Sunday, August 3, 2014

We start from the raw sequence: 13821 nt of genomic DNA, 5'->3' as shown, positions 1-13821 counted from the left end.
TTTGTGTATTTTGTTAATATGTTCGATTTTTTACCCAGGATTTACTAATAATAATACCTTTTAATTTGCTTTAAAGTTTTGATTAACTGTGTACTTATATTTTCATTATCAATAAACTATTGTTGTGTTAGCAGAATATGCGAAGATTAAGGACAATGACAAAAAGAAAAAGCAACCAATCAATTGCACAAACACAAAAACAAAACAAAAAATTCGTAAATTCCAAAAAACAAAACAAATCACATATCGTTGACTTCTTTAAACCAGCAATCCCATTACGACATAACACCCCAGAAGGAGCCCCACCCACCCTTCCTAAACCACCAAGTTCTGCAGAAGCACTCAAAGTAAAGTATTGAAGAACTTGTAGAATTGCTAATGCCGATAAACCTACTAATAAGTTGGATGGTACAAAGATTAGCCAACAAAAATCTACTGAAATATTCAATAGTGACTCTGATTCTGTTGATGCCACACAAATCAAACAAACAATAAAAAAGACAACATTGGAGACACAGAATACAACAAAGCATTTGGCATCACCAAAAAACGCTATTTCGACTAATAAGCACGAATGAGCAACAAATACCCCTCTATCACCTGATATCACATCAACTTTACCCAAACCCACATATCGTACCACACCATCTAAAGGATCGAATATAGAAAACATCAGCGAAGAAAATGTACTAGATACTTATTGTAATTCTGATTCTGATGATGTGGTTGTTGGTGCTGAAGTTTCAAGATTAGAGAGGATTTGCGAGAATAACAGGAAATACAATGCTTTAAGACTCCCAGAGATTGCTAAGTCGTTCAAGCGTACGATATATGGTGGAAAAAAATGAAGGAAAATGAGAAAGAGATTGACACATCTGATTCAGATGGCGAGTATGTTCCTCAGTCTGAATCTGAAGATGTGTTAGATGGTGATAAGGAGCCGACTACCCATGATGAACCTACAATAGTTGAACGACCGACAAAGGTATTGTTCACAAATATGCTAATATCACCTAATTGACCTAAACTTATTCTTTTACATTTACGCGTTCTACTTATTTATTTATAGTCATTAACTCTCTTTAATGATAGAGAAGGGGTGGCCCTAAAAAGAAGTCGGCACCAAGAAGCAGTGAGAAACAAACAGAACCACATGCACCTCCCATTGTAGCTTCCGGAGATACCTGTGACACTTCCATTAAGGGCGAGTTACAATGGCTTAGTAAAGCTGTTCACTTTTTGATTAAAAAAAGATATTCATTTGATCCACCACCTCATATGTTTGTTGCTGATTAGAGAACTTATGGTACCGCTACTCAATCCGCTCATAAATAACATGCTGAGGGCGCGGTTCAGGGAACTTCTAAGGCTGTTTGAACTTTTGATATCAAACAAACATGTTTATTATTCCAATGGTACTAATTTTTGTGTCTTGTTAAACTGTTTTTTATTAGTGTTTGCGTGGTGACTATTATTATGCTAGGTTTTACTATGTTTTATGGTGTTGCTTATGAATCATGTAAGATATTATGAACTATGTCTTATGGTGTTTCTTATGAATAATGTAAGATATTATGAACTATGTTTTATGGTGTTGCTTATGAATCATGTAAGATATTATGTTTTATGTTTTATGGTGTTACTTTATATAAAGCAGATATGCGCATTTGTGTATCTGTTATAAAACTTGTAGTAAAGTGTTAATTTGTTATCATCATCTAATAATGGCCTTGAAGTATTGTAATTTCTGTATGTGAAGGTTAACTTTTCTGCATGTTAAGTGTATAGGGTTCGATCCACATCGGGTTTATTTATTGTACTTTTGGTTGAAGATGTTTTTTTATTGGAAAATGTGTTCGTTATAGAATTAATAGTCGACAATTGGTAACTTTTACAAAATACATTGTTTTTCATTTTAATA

You'll love "Lucy."  French filmmaker Luc Besson, who helmed "Le Femme Nikita," "Angel-A," and "Colombiana," takes the feminist-oriented action thriller genre to the next level.  This outlandish but entertaining hokum chronicles the mutation of a defenseless damsel-in-distress into an invincible dame with heretofore unimagined mental powers.  Our provocative protagonist comes to rely more on her brains than her biology.  Comparably, "Lucy" reminded me a little of the 2004 foreign movie "Maria Full of Grace."  Columbian drug traffickers planted cocaine in the stomach of a teenage girl in "Maria Full of Grace" and used her to smuggle their smack into the United States. Happily, this savvy babe turned the tables on her captors!  Similarly, our heroine in "Lucy" finds a pouch of exotic synthetic drugs sew into her tummy and given a plane ticket for America.  The last thing that her savage, cold-blooded captors are prepared for is her improbable reprisal.  Lucy turns the tables on them in ways that not even she could have thought before she encountered these merciless hooligans.  Indeed, actress Scarlett Johansson would be the whole show if Morgan Freeman weren't lecturing in cutaway shots as a prestigious physician, Professor Samuel Norman, whose ranks as the foremost expert on gray matter.  When Professor Norman isn't delivering lectures to enthralled audiences about the percentage of use that humans derive from their noodles, Besson treats us to illuminating Animal Planet excerpts of jungle animals that punctuate the running battle Lucy carries on with the heavily-armed Asian drug smugglers.  Korean actor Choi Min-shik, who starred in director Chan-wook Park's first version of the revenge thriller "Oldboy" (2003), makes a memorable villain named Mr. Jang.  You will love to hate Mr. Jang.  Furthermore, Mr. Jang's immaculately tailored henchmen are as homicidal as he is until he meets our feminist heroine after she experiences a massive change in her attitude.  Interestingly enough, before she made "Lucy," Scarlett Johansson appeared in "Under the Skin," a 2013 sci-fi thriller about an alien who masquerades as a human to prey on lonely men in Scotland.  For the record, Besson had cast Angelina Jolie as Lucy, but Jolie had to drop out, so Johansson stepped into the role.